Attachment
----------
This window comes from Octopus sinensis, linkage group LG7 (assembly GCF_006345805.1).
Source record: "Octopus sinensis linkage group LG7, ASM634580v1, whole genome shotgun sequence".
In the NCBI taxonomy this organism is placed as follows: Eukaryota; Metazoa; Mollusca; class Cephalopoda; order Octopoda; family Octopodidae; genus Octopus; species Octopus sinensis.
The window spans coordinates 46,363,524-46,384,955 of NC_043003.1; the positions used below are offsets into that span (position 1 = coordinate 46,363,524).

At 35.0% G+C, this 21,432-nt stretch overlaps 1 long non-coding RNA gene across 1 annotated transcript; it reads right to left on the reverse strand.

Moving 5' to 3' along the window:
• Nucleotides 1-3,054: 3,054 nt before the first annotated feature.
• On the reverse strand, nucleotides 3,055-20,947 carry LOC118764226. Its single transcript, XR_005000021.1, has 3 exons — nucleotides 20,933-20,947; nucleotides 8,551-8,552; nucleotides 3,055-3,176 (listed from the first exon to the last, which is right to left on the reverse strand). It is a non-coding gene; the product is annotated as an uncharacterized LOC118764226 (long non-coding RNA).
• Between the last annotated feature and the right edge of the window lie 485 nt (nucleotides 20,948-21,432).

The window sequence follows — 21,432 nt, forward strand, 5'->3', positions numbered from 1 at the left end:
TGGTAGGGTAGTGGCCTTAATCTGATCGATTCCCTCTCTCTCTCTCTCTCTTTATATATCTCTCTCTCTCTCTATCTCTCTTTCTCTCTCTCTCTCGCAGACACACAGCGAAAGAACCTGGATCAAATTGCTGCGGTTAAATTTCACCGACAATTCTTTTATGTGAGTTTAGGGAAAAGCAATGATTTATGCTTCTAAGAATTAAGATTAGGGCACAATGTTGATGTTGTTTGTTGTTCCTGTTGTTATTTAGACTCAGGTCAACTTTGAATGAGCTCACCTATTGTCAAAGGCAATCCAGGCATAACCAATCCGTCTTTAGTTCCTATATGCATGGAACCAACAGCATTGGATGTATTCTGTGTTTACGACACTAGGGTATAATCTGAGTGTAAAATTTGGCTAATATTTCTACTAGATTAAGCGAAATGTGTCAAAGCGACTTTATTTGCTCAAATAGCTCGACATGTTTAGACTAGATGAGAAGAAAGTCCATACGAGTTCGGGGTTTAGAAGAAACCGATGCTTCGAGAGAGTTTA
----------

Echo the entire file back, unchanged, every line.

This window comes from Octopus sinensis, linkage group LG7 (assembly GCF_006345805.1).
Source record: "Octopus sinensis linkage group LG7, ASM634580v1, whole genome shotgun sequence".
In the NCBI taxonomy this organism is placed as follows: Eukaryota; Metazoa; Mollusca; class Cephalopoda; order Octopoda; family Octopodidae; genus Octopus; species Octopus sinensis.
The window spans coordinates 46,363,524-46,384,955 of NC_043003.1; the positions used below are offsets into that span (position 1 = coordinate 46,363,524).

At 35.0% G+C, this 21,432-nt stretch overlaps 1 long non-coding RNA gene across 1 annotated transcript; it reads right to left on the reverse strand.

Moving 5' to 3' along the window:
• Nucleotides 1-3,054: 3,054 nt before the first annotated feature.
• On the reverse strand, nucleotides 3,055-20,947 carry LOC118764226. Its single transcript, XR_005000021.1, has 3 exons — nucleotides 20,933-20,947; nucleotides 8,551-8,552; nucleotides 3,055-3,176 (listed from the first exon to the last, which is right to left on the reverse strand). It is a non-coding gene; the product is annotated as an uncharacterized LOC118764226 (long non-coding RNA).
• Between the last annotated feature and the right edge of the window lie 485 nt (nucleotides 20,948-21,432).

The window sequence follows — 21,432 nt, forward strand, 5'->3', positions numbered from 1 at the left end:
TGGTAGGGTAGTGGCCTTAATCTGATCGATTCCCTCTCTCTCTCTCTCTCTTTATATATCTCTCTCTCTCTCTATCTCTCTTTCTCTCTCTCTCTCGCAGACACACAGCGAAAGAACCTGGATCAAATTGCTGCGGTTAAATTTCACCGACAATTCTTTTATGTGAGTTTAGGGAAAAGCAATGATTTATGCTTCTAAGAATTAAGATTAGGGCACAATGTTGATGTTGTTTGTTGTTCCTGTTGTTATTTAGACTCAGGTCAACTTTGAATGAGCTCACCTATTGTCAAAGGCAATCCAGGCATAACCAATCCGTCTTTAGTTCCTATATGCATGGAACCAACAGCATTGGATGTATTCTGTGTTTACGACACTAGGGTATAATCTGAGTGTAAAATTTGGCTAATATTTCTACTAGATTAAGCGAAATGTGTCAAAGCGACTTTATTTGCTCAAATAGCTCGACATGTTTAGACTAGATGAGAAGAAAGTCCATACGAGTTCGGGGTTTAGAAGAAACCGATGCTTCGAGAGAGTTTA